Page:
Mutual Aid: Theory and Practice (In-Person)
275 Madison Avenue, Suite 2114
New York, NY 10016
The rise of mutual aid groups, mobilizing incredible numbers of ordinary people, has been one of the most remarkable—and remarked upon—developments in the wake of recent natural and social disasters like Hurricanes Katrina and Sandy and, of course, the COVID-19 pandemic. While grassroots mutual aid projects are often described as “springing up” suddenly in response to emerging circumstances, the remarkable proliferation of mutual aid organizing over the past few years is part of a much longer history of community self-organizing. What were the practices and theoretical grounds that shaped this history? And how can a grasp of these help us better understand the recent revitalization of mutual aid projects in the late neoliberal period—as evidence of an imminent and growing organizational consciousness, as practices of self-defense in the face of withering state institutions and protections, or as both at once?
In this course, we will take a long view on mutual aid as practice—from the Paris Communards to the community organizing work of the Black Panthers, the Young Lords, ACT-UP, and Occupy Wall Street, to ongoing experiments with self-organizing by the Zapatistas in Chiapas, the Autonomous Administration of North and East Syria in Rojava, horizontalist movements in Argentina, anti-authoritarian movements in Hong Kong, the #EndSARS movement against police brutality in Nigeria, and continuing struggles that draw on long-standing Indigenous practices in communities around the world, among many others. We will also explore various theories of mutual aid as an anti-capitalist practice, starting with Kropotkin’s Mutual Aid: A Factor of Evolution, a key text for anarchist thought. How can we use this history to reflect on our current moment—and, for those involved in mutual aid work, on our current practices? How might mutual aid projects work alongside and in tandem with abolitionist, socialist, feminist, environmental justice, and other political movements? How does mutual aid work differ from the work of the so-called non-profit industrial complex, and is there a danger of its assimilation into what Ruth Wilson Gilmore calls “the non-state state”? If, as Dean Spade puts it, the premise of mutual aid is “solidarity, not charity,” how can this be realized in practice? What happens to another premise of mutual aid work—neighbors helping neighbors—in the context of racial segregation and gentrification in places like New York City? How can mutual aid projects maintain an internationalist perspective while remaining rooted in local communities? As mutual aid goes mainstream, can it still retain its roots as a practice of anti-capitalism?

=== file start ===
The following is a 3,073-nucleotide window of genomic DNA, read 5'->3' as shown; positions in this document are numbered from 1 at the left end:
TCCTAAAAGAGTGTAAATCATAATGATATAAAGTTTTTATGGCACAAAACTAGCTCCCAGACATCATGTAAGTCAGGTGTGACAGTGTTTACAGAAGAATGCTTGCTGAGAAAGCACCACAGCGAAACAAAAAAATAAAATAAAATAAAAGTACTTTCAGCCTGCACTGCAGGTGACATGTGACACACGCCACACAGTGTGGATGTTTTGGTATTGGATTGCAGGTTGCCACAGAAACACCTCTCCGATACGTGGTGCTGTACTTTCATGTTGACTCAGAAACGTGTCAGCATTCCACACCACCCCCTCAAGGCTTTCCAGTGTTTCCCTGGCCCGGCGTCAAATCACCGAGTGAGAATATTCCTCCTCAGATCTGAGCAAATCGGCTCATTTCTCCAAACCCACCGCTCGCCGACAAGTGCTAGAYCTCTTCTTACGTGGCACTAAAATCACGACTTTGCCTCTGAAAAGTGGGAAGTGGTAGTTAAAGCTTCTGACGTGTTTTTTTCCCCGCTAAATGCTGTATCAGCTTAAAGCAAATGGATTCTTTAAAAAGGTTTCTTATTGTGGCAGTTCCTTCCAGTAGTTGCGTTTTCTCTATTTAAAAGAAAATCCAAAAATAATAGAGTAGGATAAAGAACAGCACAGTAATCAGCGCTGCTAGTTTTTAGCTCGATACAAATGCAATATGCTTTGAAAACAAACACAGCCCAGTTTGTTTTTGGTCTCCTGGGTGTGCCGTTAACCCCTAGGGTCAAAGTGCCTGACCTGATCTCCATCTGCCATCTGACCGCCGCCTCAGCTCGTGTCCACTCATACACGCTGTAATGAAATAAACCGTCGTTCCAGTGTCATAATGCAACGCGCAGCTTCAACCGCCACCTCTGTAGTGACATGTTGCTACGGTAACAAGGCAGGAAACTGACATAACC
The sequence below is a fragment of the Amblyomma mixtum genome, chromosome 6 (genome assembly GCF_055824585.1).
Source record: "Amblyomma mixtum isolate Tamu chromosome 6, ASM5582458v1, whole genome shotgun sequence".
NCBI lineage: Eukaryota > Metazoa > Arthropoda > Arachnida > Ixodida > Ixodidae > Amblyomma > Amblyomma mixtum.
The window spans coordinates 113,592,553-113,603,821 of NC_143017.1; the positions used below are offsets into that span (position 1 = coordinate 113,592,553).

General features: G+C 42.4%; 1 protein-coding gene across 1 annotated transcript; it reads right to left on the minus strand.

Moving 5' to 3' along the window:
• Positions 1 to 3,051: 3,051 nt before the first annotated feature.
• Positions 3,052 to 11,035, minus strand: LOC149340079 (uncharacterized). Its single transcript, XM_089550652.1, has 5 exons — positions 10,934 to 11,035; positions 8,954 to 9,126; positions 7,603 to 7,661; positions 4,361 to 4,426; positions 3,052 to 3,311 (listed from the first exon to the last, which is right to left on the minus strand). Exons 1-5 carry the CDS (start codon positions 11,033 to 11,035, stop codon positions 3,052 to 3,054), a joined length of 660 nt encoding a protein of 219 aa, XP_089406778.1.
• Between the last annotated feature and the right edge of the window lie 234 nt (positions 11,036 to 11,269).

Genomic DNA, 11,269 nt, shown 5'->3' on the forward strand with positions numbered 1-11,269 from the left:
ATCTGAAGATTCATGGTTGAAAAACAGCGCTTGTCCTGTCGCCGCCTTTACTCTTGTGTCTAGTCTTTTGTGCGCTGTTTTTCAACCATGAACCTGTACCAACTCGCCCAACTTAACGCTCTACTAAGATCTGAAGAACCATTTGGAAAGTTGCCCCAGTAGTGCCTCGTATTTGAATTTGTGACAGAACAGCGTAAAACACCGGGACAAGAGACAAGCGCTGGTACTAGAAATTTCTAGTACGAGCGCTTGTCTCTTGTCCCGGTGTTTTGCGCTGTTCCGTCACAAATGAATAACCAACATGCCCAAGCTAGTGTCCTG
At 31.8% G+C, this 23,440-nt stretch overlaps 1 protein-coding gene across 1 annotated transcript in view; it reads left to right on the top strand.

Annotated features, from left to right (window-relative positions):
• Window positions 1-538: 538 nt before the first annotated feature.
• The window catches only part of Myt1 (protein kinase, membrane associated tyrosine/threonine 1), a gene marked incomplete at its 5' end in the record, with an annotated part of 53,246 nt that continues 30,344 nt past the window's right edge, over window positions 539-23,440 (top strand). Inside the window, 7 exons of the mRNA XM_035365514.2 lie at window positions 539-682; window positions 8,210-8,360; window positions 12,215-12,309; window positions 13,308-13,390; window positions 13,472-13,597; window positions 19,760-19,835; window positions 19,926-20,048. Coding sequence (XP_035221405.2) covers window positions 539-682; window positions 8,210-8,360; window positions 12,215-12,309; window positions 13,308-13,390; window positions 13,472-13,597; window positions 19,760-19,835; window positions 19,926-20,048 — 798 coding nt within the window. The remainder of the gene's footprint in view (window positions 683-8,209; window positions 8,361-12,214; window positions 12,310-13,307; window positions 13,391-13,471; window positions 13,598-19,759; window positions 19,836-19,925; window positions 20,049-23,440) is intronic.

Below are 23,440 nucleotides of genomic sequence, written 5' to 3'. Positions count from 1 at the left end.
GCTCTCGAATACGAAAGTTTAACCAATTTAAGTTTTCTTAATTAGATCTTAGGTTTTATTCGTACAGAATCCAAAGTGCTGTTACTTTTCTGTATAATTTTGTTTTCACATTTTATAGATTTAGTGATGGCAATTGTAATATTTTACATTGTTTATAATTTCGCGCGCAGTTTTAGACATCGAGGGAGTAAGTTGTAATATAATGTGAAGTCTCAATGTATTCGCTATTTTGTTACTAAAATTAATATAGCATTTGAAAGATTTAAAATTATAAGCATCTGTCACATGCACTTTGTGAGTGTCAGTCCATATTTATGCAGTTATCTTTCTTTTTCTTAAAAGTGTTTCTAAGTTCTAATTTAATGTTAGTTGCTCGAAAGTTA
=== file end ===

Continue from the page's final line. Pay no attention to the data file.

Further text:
Course ScheduleTuesday, 6:30-9:30pm ET
June 07 — June 28, 2022